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Subjective valuation of the transit transfer experience: the case of Santiago de Chile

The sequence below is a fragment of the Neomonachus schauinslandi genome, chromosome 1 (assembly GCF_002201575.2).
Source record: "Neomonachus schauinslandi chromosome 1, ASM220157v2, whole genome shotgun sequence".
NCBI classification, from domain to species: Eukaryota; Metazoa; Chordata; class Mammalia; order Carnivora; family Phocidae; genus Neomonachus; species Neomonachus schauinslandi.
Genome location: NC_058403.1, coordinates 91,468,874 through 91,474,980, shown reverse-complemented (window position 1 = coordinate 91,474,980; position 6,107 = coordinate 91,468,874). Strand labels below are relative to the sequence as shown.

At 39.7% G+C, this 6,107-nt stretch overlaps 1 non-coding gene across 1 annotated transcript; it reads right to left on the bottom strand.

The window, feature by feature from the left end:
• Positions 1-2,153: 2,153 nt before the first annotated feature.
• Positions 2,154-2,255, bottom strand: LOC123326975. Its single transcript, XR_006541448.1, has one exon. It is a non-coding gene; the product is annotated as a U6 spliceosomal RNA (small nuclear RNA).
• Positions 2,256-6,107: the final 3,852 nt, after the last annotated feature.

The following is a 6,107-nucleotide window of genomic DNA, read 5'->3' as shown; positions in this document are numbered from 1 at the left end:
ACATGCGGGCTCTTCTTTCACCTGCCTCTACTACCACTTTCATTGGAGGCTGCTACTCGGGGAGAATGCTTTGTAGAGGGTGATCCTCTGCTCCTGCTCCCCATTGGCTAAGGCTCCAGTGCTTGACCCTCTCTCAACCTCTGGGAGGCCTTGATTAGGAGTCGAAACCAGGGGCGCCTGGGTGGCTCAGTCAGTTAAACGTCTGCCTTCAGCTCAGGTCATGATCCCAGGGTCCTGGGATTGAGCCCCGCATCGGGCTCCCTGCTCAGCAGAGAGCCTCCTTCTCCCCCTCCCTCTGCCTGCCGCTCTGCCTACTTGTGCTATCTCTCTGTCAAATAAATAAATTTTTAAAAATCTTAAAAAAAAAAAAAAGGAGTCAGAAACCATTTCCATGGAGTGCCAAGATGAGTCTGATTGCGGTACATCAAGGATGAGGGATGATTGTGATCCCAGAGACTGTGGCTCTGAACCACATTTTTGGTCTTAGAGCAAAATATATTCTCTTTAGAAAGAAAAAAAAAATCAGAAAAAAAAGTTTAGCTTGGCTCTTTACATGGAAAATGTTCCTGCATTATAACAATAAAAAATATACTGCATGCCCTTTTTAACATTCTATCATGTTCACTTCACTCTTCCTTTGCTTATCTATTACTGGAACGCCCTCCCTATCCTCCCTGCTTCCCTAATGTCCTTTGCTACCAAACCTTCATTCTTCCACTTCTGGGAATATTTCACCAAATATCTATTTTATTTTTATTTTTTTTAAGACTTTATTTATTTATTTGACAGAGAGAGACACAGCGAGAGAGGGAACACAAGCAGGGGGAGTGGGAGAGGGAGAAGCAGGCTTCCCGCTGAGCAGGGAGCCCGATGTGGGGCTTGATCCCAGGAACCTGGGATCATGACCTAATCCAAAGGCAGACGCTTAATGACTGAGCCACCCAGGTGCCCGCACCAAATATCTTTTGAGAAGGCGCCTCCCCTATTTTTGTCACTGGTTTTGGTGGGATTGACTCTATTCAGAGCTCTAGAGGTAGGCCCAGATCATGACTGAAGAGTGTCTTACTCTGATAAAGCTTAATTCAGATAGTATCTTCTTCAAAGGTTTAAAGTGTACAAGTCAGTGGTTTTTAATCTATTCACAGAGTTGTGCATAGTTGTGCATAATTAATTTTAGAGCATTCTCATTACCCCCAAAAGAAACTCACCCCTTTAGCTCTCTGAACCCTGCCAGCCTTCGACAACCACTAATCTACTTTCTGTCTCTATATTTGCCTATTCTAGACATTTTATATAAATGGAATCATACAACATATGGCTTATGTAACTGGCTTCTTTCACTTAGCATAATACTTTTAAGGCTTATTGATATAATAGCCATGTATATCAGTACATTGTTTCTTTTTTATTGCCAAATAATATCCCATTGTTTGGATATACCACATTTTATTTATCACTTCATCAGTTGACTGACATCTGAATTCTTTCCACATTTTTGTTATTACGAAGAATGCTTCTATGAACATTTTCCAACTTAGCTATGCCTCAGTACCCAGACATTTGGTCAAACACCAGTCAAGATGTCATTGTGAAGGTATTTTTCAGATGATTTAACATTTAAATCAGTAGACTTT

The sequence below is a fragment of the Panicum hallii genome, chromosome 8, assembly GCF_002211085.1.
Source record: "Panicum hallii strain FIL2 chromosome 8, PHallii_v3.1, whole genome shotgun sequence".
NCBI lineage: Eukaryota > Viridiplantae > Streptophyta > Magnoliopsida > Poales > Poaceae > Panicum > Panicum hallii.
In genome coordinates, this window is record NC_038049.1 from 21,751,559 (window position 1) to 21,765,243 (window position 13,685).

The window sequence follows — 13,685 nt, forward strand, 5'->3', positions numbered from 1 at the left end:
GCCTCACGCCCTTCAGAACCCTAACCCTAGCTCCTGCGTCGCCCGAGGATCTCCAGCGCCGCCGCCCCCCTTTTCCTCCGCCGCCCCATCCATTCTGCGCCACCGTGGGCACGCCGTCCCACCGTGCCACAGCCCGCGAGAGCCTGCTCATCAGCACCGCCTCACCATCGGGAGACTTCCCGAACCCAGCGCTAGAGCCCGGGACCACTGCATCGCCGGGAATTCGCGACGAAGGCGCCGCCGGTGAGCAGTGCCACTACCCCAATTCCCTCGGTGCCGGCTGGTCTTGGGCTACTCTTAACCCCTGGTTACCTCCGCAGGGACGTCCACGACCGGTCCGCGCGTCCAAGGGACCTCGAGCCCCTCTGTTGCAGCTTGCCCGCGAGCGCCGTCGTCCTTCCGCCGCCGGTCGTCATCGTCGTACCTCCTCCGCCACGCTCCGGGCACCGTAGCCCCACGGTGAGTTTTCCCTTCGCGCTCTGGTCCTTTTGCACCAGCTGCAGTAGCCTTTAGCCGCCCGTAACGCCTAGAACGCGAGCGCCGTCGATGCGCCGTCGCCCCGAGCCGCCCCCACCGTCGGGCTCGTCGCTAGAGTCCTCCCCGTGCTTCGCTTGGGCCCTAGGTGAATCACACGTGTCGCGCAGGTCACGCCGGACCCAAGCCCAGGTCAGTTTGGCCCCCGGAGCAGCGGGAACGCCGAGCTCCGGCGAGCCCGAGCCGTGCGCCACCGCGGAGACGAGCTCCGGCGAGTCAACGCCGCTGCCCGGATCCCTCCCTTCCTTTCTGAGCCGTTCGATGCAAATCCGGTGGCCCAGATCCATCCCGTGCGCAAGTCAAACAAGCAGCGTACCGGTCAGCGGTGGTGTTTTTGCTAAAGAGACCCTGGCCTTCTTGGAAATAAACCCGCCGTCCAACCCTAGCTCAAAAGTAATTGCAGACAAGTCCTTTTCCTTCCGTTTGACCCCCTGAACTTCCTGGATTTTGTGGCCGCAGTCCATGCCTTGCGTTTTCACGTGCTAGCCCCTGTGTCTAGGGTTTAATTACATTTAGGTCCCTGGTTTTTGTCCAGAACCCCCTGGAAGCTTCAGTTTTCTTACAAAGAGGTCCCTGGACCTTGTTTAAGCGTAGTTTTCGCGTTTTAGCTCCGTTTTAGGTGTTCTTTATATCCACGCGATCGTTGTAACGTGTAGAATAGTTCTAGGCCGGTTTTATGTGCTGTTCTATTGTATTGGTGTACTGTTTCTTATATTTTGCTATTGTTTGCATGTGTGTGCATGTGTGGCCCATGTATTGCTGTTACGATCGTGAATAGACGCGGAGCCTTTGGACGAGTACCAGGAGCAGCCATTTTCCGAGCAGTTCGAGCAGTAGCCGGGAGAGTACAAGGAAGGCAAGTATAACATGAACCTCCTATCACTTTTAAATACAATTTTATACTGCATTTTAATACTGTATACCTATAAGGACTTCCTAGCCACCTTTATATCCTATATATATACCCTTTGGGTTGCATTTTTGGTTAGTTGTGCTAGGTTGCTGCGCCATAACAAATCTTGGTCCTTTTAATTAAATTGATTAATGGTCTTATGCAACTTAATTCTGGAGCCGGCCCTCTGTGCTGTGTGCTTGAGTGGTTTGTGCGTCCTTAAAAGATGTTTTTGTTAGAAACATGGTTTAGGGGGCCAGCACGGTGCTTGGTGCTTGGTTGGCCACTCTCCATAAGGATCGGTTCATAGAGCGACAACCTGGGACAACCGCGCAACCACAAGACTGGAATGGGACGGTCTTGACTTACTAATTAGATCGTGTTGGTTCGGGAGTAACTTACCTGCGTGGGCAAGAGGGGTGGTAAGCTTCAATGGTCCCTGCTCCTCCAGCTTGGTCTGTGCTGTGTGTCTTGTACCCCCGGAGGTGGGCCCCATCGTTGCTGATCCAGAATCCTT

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The still controversial Transantiago public transport system, in Santiago de Chile, has a topological structure that often requires its users to make one or more transfers to reach their destinations. This was rarely necessary in the previous non-integrated system and users reacted with unexpected displeasure when it started even though fare integration in the new system means that transferring involved no extra costs. This study investigates users’ subjective valuations of the transfer experience and its associated elements (walking and waiting times), analysing how these vary for different types of transfer combinations. In particular, we determine the relative preferences the following transfer combinations: metro–metro, metro–bus, bus–metro and bus–bus, with emphasis on the importance of various physical characteristics such as information availability, the existence of station escalators and the ability to board the first available bus or train. We also estimate the relative valuation of the different time component values (walking, waiting and in-vehicle) of trips including a transfer, and also derived the penalties users assign to trips that require transferring at intermodal stations during the morning peak hour. The trip time components most heavily penalised were the walking time involved in transferring and the final walking time to the user’s destination.

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